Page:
Publications by authors named "Patrick A Asinger"

2 Publications

  • Page 1 of 1

MOF-Based Membranes for Gas Separations.

Chem Rev 2020 08 1;120(16):8161-8266. Epub 2020 Jul 1.

Department of Chemical Engineering, Massachusetts Institute of Technology, Cambridge, Massachusetts 02139, United States.

Metal-organic frameworks (MOFs) represent the largest known class of porous crystalline materials ever synthesized. Their narrow pore windows and nearly unlimited structural and chemical features have made these materials of significant interest for membrane-based gas separations. In this comprehensive review, we discuss opportunities and challenges related to the formation of pure MOF films and mixed-matrix membranes (MMMs). Common and emerging separation applications are identified, and membrane transport theory for MOFs is described and contextualized relative to the governing principles that describe transport in polymers. Additionally, cross-cutting research opportunities using advanced metrologies and computational techniques are reviewed. To quantify membrane performance, we introduce a simple membrane performance score that has been tabulated for all of the literature data compiled in this review. These data are reported on upper bound plots, revealing classes of MOF materials that consistently demonstrate promising separation performance. Recommendations are provided with the intent of identifying the most promising materials and directions for the field in terms of fundamental science and eventual deployment of MOF materials for commercial membrane-based gas separations.
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http://dx.doi.org/10.1021/acs.chemrev.0c00119DOI Listing
August 2020

Mixed-Matrix Membranes Formed from Imide-Functionalized UiO-66-NH for Improved Interfacial Compatibility.

ACS Appl Mater Interfaces 2019 Aug 14;11(34):31257-31269. Epub 2019 Aug 14.

Department of Chemical Engineering , Massachusetts Institute of Technology , Cambridge , Massachusetts 02139 , United States.

Mixed-matrix membranes (MMMs) formed by dispersing metal-organic framework (MOF) particles in polymers have attracted significant attention because these composite systems can potentially surpass the separation performance of pure polymers alone. However, performance improvements are often unrealized because of poor interfacial compatibility between the MOF and the polymer, which results in interfacial defects. From a practical perspective, strategies are needed to address these defects so that MMMs can be deployed in real-world separation processes. From a fundamental perspective, strategies are needed to reliably form defect-free MMMs so that transport models can be applied to estimate pure MOF property sets, thereby enabling the development of robust structure-property relationships. To address these interfacial challenges, we have developed a method to surface-functionalize a UiO-66-NH MOF with a nanoscopic shell of covalently tethered 4,4'-(hexafluoroisopropylidene)diphthalic anhydride-Durene oligomers. When combined with a high-molecular-weight polymer of identical chemical structure to that of the imide-functional MOF surface, defect-free MMMs with uniform particle dispersions can be formed. With this technique, both permeabilities and selectivities of select gases in the MMMs were improved at loadings ranging from 5 to 40 wt %. At a 40 wt % loading, CO permeability and CO/CH selectivity were enhanced by 48 and 15%, respectively. Additionally, pure MOF permeabilities for H, N, O, CH, and CO were predicted by the Maxwell model.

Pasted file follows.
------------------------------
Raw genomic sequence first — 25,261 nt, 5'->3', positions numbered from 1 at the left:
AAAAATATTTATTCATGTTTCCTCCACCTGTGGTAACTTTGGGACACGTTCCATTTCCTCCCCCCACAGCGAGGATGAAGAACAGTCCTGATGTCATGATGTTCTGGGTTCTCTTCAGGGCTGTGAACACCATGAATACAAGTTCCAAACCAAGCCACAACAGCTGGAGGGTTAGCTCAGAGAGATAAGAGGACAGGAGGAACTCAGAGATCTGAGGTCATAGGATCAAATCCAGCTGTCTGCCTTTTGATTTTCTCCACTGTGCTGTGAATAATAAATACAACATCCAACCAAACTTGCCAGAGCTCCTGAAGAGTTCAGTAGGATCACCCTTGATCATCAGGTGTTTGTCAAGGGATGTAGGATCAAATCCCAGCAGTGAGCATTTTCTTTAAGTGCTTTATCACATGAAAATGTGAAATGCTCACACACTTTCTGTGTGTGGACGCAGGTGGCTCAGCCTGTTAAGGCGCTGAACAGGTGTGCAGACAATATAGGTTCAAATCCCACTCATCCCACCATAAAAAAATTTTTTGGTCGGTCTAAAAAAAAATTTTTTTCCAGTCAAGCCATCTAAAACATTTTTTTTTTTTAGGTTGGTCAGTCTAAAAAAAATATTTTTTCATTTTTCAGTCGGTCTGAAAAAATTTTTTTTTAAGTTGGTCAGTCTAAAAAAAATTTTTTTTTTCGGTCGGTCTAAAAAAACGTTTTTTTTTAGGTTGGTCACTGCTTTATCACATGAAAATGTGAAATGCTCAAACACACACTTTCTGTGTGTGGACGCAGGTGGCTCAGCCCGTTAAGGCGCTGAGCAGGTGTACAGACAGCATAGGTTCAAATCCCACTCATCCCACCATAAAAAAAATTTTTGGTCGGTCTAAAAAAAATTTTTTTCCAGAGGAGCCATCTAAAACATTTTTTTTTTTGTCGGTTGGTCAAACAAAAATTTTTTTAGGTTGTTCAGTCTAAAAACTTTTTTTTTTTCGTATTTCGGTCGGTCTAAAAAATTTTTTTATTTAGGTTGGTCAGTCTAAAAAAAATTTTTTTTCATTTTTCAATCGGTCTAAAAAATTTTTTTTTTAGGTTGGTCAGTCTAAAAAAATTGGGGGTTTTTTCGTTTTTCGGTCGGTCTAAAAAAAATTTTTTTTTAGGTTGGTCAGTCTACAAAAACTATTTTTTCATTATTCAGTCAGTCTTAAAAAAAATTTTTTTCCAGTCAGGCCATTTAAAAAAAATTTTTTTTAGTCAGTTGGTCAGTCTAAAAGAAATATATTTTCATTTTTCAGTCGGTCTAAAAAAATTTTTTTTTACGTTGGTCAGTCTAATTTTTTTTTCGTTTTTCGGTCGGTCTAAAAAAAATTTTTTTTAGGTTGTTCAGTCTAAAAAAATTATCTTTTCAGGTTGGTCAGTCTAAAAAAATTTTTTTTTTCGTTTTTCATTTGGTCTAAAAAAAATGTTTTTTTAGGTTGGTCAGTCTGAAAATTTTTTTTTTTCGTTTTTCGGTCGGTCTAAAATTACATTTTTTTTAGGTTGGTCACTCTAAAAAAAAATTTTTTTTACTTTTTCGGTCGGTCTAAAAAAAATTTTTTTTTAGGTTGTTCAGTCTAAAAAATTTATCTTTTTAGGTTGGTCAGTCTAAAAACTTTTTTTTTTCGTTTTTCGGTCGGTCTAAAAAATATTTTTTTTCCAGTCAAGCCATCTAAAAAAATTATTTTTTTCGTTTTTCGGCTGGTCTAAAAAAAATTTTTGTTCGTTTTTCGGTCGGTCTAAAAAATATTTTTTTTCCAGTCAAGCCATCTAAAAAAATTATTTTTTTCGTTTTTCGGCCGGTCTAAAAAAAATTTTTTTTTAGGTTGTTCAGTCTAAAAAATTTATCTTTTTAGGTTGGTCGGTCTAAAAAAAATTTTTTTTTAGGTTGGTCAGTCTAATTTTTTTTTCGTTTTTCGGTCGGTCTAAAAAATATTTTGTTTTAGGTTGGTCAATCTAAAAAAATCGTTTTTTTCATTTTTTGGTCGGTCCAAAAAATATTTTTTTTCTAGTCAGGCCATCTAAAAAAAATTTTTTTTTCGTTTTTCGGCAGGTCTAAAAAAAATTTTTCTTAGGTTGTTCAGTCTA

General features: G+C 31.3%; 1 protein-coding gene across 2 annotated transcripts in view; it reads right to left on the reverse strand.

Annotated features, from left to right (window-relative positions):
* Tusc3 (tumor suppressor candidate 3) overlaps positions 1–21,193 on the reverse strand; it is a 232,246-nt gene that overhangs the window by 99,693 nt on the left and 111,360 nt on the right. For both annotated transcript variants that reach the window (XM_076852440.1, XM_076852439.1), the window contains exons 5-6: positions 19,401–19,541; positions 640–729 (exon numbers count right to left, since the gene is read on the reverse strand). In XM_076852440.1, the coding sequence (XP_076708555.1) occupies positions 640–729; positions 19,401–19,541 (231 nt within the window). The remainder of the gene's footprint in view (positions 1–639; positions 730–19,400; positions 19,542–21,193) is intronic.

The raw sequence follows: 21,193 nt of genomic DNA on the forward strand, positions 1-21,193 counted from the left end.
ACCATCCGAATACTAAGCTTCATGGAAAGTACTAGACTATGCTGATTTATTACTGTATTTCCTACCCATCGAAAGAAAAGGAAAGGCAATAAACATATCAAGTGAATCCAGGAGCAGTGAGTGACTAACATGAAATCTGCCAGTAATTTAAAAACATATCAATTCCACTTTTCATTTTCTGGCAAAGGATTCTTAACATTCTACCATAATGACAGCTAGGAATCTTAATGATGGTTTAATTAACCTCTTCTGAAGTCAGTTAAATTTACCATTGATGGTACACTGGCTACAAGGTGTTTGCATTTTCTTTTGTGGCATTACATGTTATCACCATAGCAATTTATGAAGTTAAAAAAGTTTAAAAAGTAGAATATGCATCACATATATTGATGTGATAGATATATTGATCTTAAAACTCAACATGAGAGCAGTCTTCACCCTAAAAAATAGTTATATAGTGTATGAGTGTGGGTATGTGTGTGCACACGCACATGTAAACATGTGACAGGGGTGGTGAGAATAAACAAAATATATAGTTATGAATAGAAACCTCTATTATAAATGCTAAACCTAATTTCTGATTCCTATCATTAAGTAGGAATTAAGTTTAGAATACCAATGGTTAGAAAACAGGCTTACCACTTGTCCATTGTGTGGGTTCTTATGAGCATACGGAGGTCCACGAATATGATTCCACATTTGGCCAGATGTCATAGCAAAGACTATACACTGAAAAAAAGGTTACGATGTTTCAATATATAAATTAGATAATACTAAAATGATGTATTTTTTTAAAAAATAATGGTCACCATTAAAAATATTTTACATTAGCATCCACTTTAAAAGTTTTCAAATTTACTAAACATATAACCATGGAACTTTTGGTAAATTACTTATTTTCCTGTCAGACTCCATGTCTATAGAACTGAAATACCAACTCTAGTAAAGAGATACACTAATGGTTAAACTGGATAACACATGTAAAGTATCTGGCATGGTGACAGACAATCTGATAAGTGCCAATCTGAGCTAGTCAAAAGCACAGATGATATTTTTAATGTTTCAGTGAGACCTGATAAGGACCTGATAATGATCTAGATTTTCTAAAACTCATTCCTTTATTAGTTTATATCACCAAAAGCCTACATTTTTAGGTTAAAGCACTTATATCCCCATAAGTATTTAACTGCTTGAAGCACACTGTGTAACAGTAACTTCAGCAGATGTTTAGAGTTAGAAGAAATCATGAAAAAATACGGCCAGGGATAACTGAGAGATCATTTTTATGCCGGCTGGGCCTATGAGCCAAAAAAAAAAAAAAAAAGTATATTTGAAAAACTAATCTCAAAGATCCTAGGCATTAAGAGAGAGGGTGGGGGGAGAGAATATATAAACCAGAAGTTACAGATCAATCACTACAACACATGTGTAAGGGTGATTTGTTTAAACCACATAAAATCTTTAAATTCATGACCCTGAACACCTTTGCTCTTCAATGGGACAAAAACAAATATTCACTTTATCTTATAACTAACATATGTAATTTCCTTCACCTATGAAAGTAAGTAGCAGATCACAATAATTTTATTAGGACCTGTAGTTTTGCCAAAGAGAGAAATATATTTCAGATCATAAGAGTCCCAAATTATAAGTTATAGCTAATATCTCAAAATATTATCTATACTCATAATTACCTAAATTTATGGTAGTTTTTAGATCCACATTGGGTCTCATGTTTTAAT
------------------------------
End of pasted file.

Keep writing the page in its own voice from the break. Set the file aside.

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http://dx.doi.org/10.1021/acsami.9b07500DOI Listing
http://www.ncbi.nlm.nih.gov/pmc/articles/PMC6727620PMC
August 2019